DF: Making the film, we struggled with how much science to put in there, because…
BW: How much do you want to keep the audience…
BW: But you have to get to the point where it’s more than general, because you have to see the passion in them, but you don’t want to bore them. Indeed, that’s the same problem with having the board at the actual presentation. How long do you have to tell your theory … (turning to Cristina) … like you did in a minute, thank you very much … (Cristina laughs) … but, I don’t see those board things as being great ways to tell your story. It seems very 19th century, to me.
DF: (laughs) Right!
BW: You would think that Science Fair would have video and…
BW: And show me the thing! It seems so antiquated.
HtN: I think future Science Fairs should an R2D2 bot that comes out and projects a hologram. But that is, I think, the standard way.
BW: That’s the way it’s always been, right?
CC: Yeah, the tri-fold board…like, at the very first Science Fair, they had the trifold board, and you see some of the history of Science Fair in our movie. And they’ve been using those boards since Day 1. It’s crazy. It hasn’t change at all. (laughs)
HtN: What I wonder is whether, at board meetings of ISEF, they’re having these debates, like “Is it time to let go of the board?” And other people are going, “No! Tradition!”
BW: “They made me do it, so now everyone else has to do it!”
HtN: So, how did you two meet and decide to collaborate on this film?
DF: Cristina and I worked on a project before this. We were investigative television producers. We’re journalists by trade, and we do a lot of investigative journalism. And we were working on this TV investigation about fentanyl, which is an opioid that is responsible for a lot of the overdoses in the country, these days. So, it was a very dark story, it was a very hard investigation, and we worked really hard on it, and were just exhausted by the end of it and…
DF: A bit depressed, because it was a very sad subject matter. And so, I was like, “I need to do something different.” And Cristina was like, “Well, I have this idea that I’ve been sitting on since I was 14 years old” … (laughs) … and so she pitched it to me, and I was like, “This is it!”
BW: And in the making of that, you got to see the world in a completely different way. I mean, there was a whole lot of travel, and meeting all these people in these different places. I mean, the experience of making the film had to be really exciting.
DF: It was amazing.
CC: Usually, when we make a film, we’re going to somebody’s home to talk about some very sad thing, or going to a town to talk about some very sad crisis, but it was amazing to go to this tiny, tint town in Brazil, for example, and talk to everybody about their celebrated Science Fair champions. It’s like a totally different experience, to talk to people about things they’re very proud of. It was a lot of fun.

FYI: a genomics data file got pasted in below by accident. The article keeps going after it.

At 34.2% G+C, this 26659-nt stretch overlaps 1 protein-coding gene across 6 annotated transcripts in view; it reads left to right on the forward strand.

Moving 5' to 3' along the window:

HtN: I love how you open the film with Jack Andraka, just because his sheer joy at winning is infectious, and as soon as I saw that, I was in. Your movie had me … “at hello” … (everyone laughs) … I mean, that footage, which is, of course, archival, is amazing: that pure bliss at winning. How did you decide to open with him?
CC: That was one of the first things that sold the project, right?
CC: And that’s what got people into the project, because explaining how wonderful Science Fair is, is one thing, but seeing Jack’s face during his win … I think you get it, immediately. So, from the very beginning, this was the heart of the film, and we knew we wanted to open with it.
DF: It was the first piece of video Cristina showed me to show me what the International Science Fair was about. And I think that moment encapsulates the sheer passion that some of these kids have for science. And so, basically, we were just going to interview Jack about just re-creating that moment for us, but then he just wound up being such a great narrator for other aspects of the film, too. He was in that sweet spot where he had a bit of perspective, because he’s a bit older now, but he’s still young enough that he remembers it so passionately. So, he was just able to talk us through these other moments in the process that were really crucial.
BW: He’s a great person to bring you into the story.
HtN: Well, I really love the film. Thank you so much for joining us!
CC/DF: Thank you!
– Christopher Llewellyn Reed (@ChrisReedFilm)